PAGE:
The cocked head of a Jack Russell has a hilarious almost bewitching affect on me. To the extent that I’ve entered it into google to see if perhaps others are similarly entranced. To my surprise and further amusement the yield returned to me by request was multitudinous.
The tilt of the head the angle and the way the ears sit up it just gets to me. I freaking love it!
We had a few Jack Russells growing up. I have magical memories of them all. One as a tiny pup tucked inside my dad’s jacket on the bike out in Skerries. They agreed with us Jack Russells. They understood the family ways and rolled right in giving as good as they got.
Podge was a stalwart. A bright spark too. Hearing the reports about a serial killer in Milwaukee on the news signalled it was time for his evening stroll. He’d start wagging and looking up excitedly for his lead as he did when we called walkies to him and who were we to refuse.
Most of all I loved the experience of coming home from school each day, getting off the number thirty at the entrance to Baymount Park and seeing him fly out the gate darting rapidly dart down to meet me his back leg out a fetching idiosyncrasy that only added to the delightful welcome.
This is my almost life size sculpture of a female torso in its finished pre fired state. I was feeling ambitious at the time and had the desire to work in a large scale. I worked from a model and from photographs. I found it satisfying physically to work on a piece this size. The sense of wrestling with the material and with the form which that was achieved was wholly engrossing.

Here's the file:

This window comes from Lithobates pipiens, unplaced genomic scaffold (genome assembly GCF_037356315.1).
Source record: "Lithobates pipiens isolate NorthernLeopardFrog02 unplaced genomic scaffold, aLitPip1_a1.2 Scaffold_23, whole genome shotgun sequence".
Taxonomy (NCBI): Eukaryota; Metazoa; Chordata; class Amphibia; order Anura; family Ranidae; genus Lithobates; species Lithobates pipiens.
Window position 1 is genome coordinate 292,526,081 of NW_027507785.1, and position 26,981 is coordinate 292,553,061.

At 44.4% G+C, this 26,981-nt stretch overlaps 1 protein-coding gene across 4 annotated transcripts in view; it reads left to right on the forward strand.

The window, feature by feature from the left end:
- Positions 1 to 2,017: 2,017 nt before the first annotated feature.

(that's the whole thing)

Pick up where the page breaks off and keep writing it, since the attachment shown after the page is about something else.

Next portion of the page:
The clay changed its substance over the course of the modelling. From a firm and moist state at the initial stages it gradually hardened into a firm leathery material through the drying process. I particularly enjoyed slapping the surface to create structure. The material was tough and allowed me to test it with vigour.
The piece took a couple of months to sculpt a relationship between me and the work an external embodiment of myself in which I could channel my experiences into. This too was deeply gratifying.
My lounging lady is a survivor. Due to there being trapped air inside the piece it was badly damaged during firing. It split into several pieces but I salvaged two main portions which I put back together and for glazing and final firing. Due to the fine nature of the piece the risk of damage in firing was highly possible.
I am glad I restored what I could of the figure. The crack through the middle has done little to diminish the overall result. The edges where the legs were blown away provide an interesting textural contrast to the smooth curves plus the final dimensions appeal visually to me more than did the original complete figure.
Perhaps it was fate as I was excessively attached to what I saw as my beautiful flawless creation.